Gain confidence using your serger with sewing instructor Margaret Smith. If you know the basics of serging, you'll now discover how versatile your machine is! Begin with an overview of serger threading and maintenance. Then, learn how to create nine different types of basic stitches and create a serger stitch book you can reference again and again. For those tricky serger slip-ups, Margaret will show you how to troubleshoot common issues like poor tension, skipped stitches, fabric rippling and more. Now that you've refined your serging skills, put them to the test with three fun skill-building projects.
Whether you adore or fear your serger – you will love this introductory serger online course! A serger is an invaluable tool to have in your sewing studio. It's fabulous for making garment construction quick and easy, and it can even add special decorative touches! Don't let all those threads intimidate you – your serger will be your new best friend.
This course will teach you all you need to become fearlessly proficient in serging. The tools and techniques taught in class guide you through everything from threading basics, to serger garment construction – everything you need to know to use a serger with ease and confidence. Serger 101 will give you the opportunity to practice your serging skills and explore new ones as well. Learn to get the most out of your serger by building a strong foundation through Serger 101. A serger may not entirely replace a sewing machine – but you'll wonder how you ever sewed without one!
Hi, I'm Margaret Smith, I live in Fort Worth, Texas, and I am addicted to sewing! Actually I am addicted DIY projects, crafting and sewing but spending the day sewing is primarily my fix!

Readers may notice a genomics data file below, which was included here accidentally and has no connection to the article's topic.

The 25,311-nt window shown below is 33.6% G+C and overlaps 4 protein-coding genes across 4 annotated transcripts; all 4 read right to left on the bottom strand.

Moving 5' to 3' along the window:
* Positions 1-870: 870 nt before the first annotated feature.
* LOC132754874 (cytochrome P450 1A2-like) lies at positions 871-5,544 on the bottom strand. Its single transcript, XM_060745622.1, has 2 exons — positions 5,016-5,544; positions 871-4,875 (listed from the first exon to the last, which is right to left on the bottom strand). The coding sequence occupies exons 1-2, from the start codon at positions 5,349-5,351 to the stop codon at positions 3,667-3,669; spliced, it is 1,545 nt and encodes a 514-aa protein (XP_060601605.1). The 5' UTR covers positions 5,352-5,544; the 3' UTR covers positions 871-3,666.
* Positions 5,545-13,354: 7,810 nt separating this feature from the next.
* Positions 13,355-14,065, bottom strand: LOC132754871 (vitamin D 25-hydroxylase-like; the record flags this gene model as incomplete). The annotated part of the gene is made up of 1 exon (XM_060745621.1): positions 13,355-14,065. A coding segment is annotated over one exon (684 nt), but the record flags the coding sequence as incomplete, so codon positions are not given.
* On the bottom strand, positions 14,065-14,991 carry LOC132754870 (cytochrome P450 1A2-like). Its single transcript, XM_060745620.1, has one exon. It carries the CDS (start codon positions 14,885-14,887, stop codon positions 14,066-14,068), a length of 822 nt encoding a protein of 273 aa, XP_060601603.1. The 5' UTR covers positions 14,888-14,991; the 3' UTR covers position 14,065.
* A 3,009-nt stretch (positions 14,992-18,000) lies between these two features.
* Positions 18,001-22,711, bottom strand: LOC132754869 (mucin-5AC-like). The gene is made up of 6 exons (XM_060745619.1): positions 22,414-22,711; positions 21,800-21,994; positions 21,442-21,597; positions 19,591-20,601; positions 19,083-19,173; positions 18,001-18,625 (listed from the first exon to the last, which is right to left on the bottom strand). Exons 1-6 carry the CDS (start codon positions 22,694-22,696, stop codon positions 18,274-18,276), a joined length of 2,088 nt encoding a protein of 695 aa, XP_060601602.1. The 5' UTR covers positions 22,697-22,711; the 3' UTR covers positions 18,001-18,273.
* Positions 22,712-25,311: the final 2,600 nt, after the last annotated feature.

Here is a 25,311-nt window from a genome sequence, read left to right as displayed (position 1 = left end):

I grew up with a a mom that was a professional tailor and encouraged me to be creative. I can't remember a time when she sat down and officially taught me to sew. It really was just part of what we did routinely. I can remember being very young and sitting on her lap while she sewed. She taught me early to pull out the pins before she came to them. Remember, we never sew over pins!
I had a scrap basket of fabric I could play in and I was taught which scissors were for fabric and which were for paper and patterns. At some point, I don't remember how old I was, I was allowed to use her machines on my own with permission.
Fast-forward about 20 some years and I was a young mom wanting to sew for my kids. That's when I got my first machine that was all mine! That machine was quickly joined by a serger. I wanted to make sure my creations looked professional so I began taking classes, reading books and asking my mom and other professionals for guidance.
I began teaching others to sew, including my children, and then in 2005 I opened my own business selling the items I was making.About Let's Learn To Sew